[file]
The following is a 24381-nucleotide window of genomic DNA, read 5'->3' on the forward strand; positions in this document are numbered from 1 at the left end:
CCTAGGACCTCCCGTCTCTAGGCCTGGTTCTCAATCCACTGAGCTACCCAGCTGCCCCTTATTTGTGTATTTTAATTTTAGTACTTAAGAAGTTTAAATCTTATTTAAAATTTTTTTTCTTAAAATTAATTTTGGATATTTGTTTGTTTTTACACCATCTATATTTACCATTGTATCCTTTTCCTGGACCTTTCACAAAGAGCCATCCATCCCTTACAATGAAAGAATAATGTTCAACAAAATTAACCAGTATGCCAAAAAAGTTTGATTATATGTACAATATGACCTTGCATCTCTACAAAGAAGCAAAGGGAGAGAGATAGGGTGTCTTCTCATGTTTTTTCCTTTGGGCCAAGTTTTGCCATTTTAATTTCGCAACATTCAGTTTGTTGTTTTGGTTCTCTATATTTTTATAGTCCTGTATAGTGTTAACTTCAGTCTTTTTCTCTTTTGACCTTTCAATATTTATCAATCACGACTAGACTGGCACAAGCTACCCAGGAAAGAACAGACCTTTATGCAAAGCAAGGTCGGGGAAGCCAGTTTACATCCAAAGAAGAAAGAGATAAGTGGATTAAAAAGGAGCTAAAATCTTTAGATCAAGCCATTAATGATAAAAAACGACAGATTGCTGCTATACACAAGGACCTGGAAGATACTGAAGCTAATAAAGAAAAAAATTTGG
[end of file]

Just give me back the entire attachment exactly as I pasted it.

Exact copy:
The following is a 24381-nucleotide window of genomic DNA, read 5'->3' on the forward strand; positions in this document are numbered from 1 at the left end:
CCTAGGACCTCCCGTCTCTAGGCCTGGTTCTCAATCCACTGAGCTACCCAGCTGCCCCTTATTTGTGTATTTTAATTTTAGTACTTAAGAAGTTTAAATCTTATTTAAAATTTTTTTTCTTAAAATTAATTTTGGATATTTGTTTGTTTTTACACCATCTATATTTACCATTGTATCCTTTTCCTGGACCTTTCACAAAGAGCCATCCATCCCTTACAATGAAAGAATAATGTTCAACAAAATTAACCAGTATGCCAAAAAAGTTTGATTATATGTACAATATGACCTTGCATCTCTACAAAGAAGCAAAGGGAGAGAGATAGGGTGTCTTCTCATGTTTTTTCCTTTGGGCCAAGTTTTGCCATTTTAATTTCGCAACATTCAGTTTGTTGTTTTGGTTCTCTATATTTTTATAGTCCTGTATAGTGTTAACTTCAGTCTTTTTCTCTTTTGACCTTTCAATATTTATCAATCACGACTAGACTGGCACAAGCTACCCAGGAAAGAACAGACCTTTATGCAAAGCAAGGTCGGGGAAGCCAGTTTACATCCAAAGAAGAAAGAGATAAGTGGATTAAAAAGGAGCTAAAATCTTTAGATCAAGCCATTAATGATAAAAAACGACAGATTGCTGCTATACACAAGGACCTGGAAGATACTGAAGCTAATAAAGAAAAAAATTTGG